Note: I initially posted an over-simplified version of my problem. A more accurate description follows:

I have the following struct:

struct Thing(T) {
  T[3] values;

  int opApply(scope int delegate(size_t, ref T) dg) {
    int res = 0;
    foreach(idx, ref val; values) {
      res = dg(idx, val);
      if (res) break;
    return res;

Foreach can be used like so:

unittest {
  Thing!(size_t[]) thing;
  foreach(i, ref val ; thing) val ~= i;

However, it is not @nogc friendly:

@nogc unittest {
  Thing!size_t thing;
  foreach(i, ref val ; thing) val = i;

If I change the signature to

  int opApply(scope int delegate(size_t, ref T) @nogc dg) { ... }

It works for the @nogc case, but fails to compile for non-@nogc cases.

The solutions I have tried are:

  1. Cast the delegate

    int opApply(scope int delegate(size_t, ref T) dg) {
        auto callme = cast(int delegate(size_t, ref T) @nogc) dg;
        // use callme instead of dg to support nogc

This seems wrong as I am willfully casting a @nogc attribute even onto functions that do may not support it.

  1. Use opSlice instead of opApply:

I'm not sure how to return an (index, ref value) tuple from my range. Even if I could, I think it would have to contain a pointer to my static array, which could have a shorter lifetime than the returned range.

  1. Use a templated opApply:

All attempts to work with this have failed to automatically determine the foreach argument types. For example, I needed to specify:

foreach(size_t idx, ref int value ; thing)

Which I see as a significant hindrance to the API.

Sorry for underspecifying my problem before. For total transparency, Enumap is the "real-world" example. It currently uses opSlice, which does not support ref access to values. My attempts to support 'foreach with ref' while maintaining @nogc support is what prompted this question.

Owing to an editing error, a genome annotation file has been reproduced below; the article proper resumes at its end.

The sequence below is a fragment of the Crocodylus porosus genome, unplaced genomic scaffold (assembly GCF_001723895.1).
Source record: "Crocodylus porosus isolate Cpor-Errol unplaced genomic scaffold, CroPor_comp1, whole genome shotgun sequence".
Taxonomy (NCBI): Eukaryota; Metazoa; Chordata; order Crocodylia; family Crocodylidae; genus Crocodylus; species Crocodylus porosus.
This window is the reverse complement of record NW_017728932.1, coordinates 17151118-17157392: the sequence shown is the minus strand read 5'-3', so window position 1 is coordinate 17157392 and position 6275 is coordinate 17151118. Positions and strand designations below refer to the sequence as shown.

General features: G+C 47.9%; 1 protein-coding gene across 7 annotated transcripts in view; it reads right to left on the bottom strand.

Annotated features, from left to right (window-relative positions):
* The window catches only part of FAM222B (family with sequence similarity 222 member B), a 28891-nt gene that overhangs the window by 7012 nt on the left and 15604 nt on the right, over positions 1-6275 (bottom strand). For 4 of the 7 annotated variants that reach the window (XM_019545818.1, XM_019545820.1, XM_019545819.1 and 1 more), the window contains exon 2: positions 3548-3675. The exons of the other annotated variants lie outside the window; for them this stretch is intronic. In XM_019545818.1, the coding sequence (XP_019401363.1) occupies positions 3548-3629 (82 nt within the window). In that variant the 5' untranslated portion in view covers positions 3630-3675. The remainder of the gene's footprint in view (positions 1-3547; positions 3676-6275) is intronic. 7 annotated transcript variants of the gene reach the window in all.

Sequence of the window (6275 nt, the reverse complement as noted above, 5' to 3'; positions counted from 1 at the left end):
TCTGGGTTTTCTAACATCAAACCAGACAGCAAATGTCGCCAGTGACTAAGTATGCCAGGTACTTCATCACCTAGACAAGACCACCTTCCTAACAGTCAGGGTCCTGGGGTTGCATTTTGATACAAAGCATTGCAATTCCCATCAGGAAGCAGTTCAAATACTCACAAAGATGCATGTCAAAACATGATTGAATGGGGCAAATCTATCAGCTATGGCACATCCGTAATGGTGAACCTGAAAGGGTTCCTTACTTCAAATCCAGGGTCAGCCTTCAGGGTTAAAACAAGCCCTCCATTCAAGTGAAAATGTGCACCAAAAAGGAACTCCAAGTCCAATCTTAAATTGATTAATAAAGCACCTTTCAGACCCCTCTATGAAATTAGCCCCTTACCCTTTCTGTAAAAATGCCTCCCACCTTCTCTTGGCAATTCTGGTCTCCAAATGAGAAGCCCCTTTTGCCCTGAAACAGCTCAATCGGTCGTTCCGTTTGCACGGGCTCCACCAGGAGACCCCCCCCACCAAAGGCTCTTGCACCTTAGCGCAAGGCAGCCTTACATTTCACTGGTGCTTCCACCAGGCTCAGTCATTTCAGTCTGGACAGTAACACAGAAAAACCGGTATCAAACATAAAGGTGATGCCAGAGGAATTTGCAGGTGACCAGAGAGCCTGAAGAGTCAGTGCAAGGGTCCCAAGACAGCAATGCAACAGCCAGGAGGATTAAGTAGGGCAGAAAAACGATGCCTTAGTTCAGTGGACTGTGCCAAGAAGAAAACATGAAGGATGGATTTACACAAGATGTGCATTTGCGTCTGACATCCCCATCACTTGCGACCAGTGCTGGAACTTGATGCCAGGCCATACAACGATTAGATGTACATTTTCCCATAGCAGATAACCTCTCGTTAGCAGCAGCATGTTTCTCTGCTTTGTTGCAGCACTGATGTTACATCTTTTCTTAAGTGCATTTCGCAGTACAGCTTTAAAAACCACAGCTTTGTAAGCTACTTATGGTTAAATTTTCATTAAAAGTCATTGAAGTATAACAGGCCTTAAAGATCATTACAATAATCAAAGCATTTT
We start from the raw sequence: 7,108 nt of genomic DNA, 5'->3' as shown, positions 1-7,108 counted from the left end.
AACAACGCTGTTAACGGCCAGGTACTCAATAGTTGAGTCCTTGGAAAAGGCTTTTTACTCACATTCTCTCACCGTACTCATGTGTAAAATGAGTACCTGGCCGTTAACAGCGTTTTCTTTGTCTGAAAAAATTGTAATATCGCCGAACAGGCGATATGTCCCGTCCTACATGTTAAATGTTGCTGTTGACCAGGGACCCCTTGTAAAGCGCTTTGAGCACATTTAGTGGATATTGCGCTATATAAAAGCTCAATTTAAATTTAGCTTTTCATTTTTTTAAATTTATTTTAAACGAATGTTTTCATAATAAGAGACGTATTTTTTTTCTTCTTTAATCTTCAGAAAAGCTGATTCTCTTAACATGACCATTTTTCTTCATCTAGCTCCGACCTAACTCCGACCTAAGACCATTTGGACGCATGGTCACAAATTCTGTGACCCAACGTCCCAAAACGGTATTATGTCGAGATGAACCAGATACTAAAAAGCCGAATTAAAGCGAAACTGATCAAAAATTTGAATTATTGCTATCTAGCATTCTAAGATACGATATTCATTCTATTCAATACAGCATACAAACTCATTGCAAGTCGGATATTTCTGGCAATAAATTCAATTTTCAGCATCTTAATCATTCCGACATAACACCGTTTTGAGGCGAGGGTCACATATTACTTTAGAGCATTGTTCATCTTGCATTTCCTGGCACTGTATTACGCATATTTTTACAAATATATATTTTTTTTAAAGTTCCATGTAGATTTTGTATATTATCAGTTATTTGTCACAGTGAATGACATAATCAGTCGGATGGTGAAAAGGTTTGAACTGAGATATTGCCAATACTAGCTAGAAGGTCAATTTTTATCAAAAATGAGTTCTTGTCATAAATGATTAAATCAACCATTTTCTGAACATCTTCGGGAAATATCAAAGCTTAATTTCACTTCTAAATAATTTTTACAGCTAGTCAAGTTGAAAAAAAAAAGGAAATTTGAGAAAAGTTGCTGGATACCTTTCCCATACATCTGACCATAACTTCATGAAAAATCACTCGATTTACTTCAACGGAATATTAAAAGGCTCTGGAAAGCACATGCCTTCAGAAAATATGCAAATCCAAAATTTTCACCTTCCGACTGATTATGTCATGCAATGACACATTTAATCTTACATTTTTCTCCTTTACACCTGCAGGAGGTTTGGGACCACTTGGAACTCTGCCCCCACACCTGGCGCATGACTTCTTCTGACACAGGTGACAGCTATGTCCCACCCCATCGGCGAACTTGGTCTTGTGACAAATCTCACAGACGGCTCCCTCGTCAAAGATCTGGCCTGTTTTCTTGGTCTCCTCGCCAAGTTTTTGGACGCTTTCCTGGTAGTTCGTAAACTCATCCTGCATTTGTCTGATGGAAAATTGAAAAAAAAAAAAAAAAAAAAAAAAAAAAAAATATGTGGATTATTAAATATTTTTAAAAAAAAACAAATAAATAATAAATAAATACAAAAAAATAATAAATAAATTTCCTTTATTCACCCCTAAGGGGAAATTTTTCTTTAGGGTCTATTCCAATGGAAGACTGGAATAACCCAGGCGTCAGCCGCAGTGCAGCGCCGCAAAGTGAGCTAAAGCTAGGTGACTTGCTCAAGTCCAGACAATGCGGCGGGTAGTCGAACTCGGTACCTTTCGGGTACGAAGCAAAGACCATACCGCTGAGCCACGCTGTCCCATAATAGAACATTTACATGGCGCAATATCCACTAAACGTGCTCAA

Instead of overloading the opApplyoperator you can implement an input range for your type. Input ranges work automatically as the agregate argument in foreach statements:

struct Thing(K,V) {
    import std.typecons;
    @nogc bool empty(){return true;}
    @nogc auto front(){return tuple(K.init, V.init);}
    @nogc void popFront(){}

unittest {
  Thing!(int, int) w;
  foreach(val ; w) { 
    int[] i = [1,2,3];  // spurious allocation

@nogc unittest {
  Thing!(int, int) w;
  foreach(idx, val ; w) { assert(idx == val); }

This solves the problem caused by the allocation of the delegate used in foreach.

Note that the example is shitty (the range doesn't work at all, and usually ranges are provided via opSlice, etc) but you should get the idea.

  • I made my example too simple -- I want to support foreach with ref, and can't figure out how to do that with opSlice. I've edited above to be more clear. This was the answer to the question I asked, but not the question I meant to ask. Sorry! – rcorre Sep 12 '15 at 16:59
  • IIRC there is also an InputRange interface that allows modification of the front element. – Abstract type Sep 12 '15 at 17:10
  • check if hasAssignableElements or hasLvalueElements are handled when you make a foreach(ref elem, range) – Abstract type Sep 12 '15 at 17:20
  • The tuple elements are assignable ... but the tuple itself is a copy of the underlying data, so assigning to the tuples by ref doesn't actually assign back to the underlying store. – rcorre Sep 12 '15 at 19:02

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